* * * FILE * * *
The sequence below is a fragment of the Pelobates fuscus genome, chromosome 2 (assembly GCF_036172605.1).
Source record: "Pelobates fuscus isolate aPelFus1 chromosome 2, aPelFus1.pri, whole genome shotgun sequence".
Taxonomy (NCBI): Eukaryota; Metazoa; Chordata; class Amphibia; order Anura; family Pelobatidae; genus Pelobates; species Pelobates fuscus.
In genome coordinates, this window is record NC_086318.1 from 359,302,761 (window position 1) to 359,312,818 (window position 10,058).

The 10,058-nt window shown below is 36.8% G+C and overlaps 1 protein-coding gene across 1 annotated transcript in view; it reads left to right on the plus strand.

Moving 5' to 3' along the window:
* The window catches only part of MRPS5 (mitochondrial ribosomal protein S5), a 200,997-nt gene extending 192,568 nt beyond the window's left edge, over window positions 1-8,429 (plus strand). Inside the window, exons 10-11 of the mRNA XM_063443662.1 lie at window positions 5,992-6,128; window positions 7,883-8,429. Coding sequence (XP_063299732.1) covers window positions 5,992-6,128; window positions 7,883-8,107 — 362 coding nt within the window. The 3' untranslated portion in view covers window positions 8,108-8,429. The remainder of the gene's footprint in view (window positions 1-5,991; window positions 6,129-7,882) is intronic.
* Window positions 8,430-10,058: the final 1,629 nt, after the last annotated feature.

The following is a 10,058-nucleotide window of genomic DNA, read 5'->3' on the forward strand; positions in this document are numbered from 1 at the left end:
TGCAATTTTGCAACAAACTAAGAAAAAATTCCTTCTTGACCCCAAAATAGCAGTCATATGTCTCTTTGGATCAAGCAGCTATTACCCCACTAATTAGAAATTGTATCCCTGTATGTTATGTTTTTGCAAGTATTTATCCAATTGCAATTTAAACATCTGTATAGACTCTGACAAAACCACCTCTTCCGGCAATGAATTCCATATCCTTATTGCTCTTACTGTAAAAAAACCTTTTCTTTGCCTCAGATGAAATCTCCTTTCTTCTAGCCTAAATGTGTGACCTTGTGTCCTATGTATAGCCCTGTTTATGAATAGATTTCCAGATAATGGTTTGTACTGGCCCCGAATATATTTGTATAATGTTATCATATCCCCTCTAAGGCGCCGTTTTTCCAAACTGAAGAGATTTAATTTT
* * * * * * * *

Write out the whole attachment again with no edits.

The sequence below is a fragment of the Pelobates fuscus genome, chromosome 2 (assembly GCF_036172605.1).
Source record: "Pelobates fuscus isolate aPelFus1 chromosome 2, aPelFus1.pri, whole genome shotgun sequence".
Taxonomy (NCBI): Eukaryota; Metazoa; Chordata; class Amphibia; order Anura; family Pelobatidae; genus Pelobates; species Pelobates fuscus.
In genome coordinates, this window is record NC_086318.1 from 359,302,761 (window position 1) to 359,312,818 (window position 10,058).

The 10,058-nt window shown below is 36.8% G+C and overlaps 1 protein-coding gene across 1 annotated transcript in view; it reads left to right on the plus strand.

Moving 5' to 3' along the window:
* The window catches only part of MRPS5 (mitochondrial ribosomal protein S5), a 200,997-nt gene extending 192,568 nt beyond the window's left edge, over window positions 1-8,429 (plus strand). Inside the window, exons 10-11 of the mRNA XM_063443662.1 lie at window positions 5,992-6,128; window positions 7,883-8,429. Coding sequence (XP_063299732.1) covers window positions 5,992-6,128; window positions 7,883-8,107 — 362 coding nt within the window. The 3' untranslated portion in view covers window positions 8,108-8,429. The remainder of the gene's footprint in view (window positions 1-5,991; window positions 6,129-7,882) is intronic.
* Window positions 8,430-10,058: the final 1,629 nt, after the last annotated feature.

The following is a 10,058-nucleotide window of genomic DNA, read 5'->3' on the forward strand; positions in this document are numbered from 1 at the left end:
TGCAATTTTGCAACAAACTAAGAAAAAATTCCTTCTTGACCCCAAAATAGCAGTCATATGTCTCTTTGGATCAAGCAGCTATTACCCCACTAATTAGAAATTGTATCCCTGTATGTTATGTTTTTGCAAGTATTTATCCAATTGCAATTTAAACATCTGTATAGACTCTGACAAAACCACCTCTTCCGGCAATGAATTCCATATCCTTATTGCTCTTACTGTAAAAAAACCTTTTCTTTGCCTCAGATGAAATCTCCTTTCTTCTAGCCTAAATGTGTGACCTTGTGTCCTATGTATAGCCCTGTTTATGAATAGATTTCCAGATAATGGTTTGTACTGGCCCCGAATATATTTGTATAATGTTATCATATCCCCTCTAAGGCGCCGTTTTTCCAAACTGAAGAGATTTAATTTT